Egyptian society remains polarised, two years after the start of the country's popular uprising.
Mass street protests in Egypt have marked the second anniversary of the country's revolution, as many promises remain unfulfilled and the population is still bitterly divided.
January 25, 2011 was the start of 18 days that shook the Middle East when hundreds of thousands of people filled Tahrir Square, demanding new jobs, education, the right to form political parties, a free press, and the end of dictatorship.
That uprising swept President Hosni Mubarak from power and brought democracy to what is the region's most populous country; but two years on, many Egyptians feel they have little to celebrate about.
While some of their demands have been met, the country is still grappling with big problems. And Egyptians are more divided than ever on how to fix them.
In the last two years, Egyptian society has become increasingly polarised, with liberals, leftists and secularists on one side and President Mohamed Morsi, the Muslim Brotherhood, and a government dominated by Islamists on the other.
Part of that divide is the perception that the Muslim Brotherhood is trying to keep as much power as it can. The challenge for Morsi is convincing the Egyptian people that he is a leader for all Egyptians.
He has had a turbulent seven months in office but his party is keen to highlight the government's achievements, including bringing an end to military rule and the election of Egypt's first civilian president.
The elections also produced a house of parliament, though the lower house has been dissolved.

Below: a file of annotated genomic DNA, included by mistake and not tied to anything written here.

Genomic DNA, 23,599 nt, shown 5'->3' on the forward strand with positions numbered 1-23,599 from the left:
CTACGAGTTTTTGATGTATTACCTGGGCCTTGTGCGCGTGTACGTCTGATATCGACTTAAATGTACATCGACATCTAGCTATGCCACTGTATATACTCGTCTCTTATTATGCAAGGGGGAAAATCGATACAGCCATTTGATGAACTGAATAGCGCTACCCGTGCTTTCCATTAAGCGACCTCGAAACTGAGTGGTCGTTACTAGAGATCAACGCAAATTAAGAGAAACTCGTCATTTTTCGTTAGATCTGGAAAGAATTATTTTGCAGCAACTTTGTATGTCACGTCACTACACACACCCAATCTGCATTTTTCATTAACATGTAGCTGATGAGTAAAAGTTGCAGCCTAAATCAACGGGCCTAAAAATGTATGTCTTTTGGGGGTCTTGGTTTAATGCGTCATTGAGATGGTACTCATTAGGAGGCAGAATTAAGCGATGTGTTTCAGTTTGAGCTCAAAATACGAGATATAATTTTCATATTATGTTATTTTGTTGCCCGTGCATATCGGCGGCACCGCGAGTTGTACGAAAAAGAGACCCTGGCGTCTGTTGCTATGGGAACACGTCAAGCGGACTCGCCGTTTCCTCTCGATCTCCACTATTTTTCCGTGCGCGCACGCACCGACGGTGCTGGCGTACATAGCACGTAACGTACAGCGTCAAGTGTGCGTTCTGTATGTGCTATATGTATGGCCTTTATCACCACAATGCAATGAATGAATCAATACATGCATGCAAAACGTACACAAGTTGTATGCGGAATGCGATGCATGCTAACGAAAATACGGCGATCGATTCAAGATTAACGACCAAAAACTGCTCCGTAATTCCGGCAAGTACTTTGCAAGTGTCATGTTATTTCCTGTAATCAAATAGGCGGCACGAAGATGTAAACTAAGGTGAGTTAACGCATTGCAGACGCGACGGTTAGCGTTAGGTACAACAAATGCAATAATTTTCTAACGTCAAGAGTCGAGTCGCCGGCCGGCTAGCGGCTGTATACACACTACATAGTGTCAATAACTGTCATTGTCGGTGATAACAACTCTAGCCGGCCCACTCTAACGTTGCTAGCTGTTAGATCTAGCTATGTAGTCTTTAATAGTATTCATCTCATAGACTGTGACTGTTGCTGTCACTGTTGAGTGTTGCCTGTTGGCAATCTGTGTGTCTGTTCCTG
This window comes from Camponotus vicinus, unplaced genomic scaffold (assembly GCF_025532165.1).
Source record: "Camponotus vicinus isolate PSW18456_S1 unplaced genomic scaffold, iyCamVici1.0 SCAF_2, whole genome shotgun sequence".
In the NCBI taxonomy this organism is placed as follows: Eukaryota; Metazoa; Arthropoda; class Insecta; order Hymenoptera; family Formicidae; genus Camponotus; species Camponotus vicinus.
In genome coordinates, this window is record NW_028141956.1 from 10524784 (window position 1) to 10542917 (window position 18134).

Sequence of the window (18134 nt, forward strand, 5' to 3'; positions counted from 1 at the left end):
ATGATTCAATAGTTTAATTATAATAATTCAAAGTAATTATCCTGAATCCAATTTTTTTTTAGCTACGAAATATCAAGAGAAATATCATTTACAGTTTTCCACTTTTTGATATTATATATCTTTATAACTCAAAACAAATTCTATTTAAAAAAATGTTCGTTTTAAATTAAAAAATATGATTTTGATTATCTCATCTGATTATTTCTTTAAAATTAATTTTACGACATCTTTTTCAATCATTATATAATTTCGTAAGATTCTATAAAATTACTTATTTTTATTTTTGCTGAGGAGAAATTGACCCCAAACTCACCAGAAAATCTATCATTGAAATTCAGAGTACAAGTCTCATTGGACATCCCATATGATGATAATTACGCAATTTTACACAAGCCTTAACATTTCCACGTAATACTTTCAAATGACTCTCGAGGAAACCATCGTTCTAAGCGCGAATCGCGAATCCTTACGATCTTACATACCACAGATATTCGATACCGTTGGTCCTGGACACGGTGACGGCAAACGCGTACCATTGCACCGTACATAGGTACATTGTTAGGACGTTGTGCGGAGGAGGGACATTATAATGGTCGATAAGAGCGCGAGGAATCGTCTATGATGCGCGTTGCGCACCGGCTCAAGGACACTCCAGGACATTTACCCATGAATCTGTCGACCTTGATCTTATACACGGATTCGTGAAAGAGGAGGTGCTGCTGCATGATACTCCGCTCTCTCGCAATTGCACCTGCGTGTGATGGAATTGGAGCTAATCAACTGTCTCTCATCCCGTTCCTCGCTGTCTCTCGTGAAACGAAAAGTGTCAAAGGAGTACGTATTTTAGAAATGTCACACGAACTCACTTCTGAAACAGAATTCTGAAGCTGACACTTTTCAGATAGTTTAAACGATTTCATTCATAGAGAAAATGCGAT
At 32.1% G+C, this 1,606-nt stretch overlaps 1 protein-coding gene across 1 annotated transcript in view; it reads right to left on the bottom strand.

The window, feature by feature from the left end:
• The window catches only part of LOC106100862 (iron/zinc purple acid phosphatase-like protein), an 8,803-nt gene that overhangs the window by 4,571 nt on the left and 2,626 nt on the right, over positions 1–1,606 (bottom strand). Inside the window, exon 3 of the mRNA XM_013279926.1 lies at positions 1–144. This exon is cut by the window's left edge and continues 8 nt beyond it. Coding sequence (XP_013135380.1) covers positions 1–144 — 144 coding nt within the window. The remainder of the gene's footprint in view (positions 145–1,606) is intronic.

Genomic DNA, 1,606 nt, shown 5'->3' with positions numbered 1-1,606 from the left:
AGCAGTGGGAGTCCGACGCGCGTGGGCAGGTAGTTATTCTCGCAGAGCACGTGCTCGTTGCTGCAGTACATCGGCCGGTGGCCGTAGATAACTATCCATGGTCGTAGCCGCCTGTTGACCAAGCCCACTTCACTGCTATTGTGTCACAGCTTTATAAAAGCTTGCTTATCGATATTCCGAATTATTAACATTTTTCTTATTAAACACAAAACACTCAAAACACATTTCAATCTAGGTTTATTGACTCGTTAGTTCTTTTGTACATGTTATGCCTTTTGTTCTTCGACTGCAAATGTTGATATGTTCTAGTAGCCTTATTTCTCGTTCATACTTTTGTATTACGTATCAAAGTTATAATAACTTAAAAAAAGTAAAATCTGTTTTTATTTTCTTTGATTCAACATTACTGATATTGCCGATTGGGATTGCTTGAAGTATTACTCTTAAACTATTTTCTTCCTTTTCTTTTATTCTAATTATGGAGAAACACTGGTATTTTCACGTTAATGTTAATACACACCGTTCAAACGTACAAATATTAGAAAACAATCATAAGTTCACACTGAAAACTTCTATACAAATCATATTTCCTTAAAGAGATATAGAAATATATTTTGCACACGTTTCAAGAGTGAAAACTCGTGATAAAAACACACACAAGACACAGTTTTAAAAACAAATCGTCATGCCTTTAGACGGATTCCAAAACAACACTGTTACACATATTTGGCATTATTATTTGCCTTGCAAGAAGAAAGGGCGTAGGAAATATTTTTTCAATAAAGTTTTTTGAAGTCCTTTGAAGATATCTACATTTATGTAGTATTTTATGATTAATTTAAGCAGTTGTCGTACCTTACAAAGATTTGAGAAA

A new constitution was written and endorsed by the people in a popular referendum. But much of what is in that constitution is also one of the opposition's biggest grievances.
Mubarak was put on trial but his case hit a hurdle after he was granted a retrial.
And despite Egypt's deep economic problems, the government says foreign investment is starting to trickle in.
Samsung recently signed a $1.7bn deal to build its first Middle East factory in Egypt. And regional neighbours like Qatar have earmarked billions of dollars in grants and loans.
But, two years after the revolution, Morsi will still have to address the demands that brought people on to the streets: better wages, more job opportunities and a more just society.
To discuss the state of Egypt's revolution, Inside Story with presenter Hazem Sika is joined by guests: Wael Eskandar, a blogger, journalist and political activist; and Hussein Ibish, a regular political contributor to publications such asForeign Policy magazine, The Atlantic, and Al Hayat.http://www.aljazeera.com/programmes/insidestory/2013/01/201312672536410414.html
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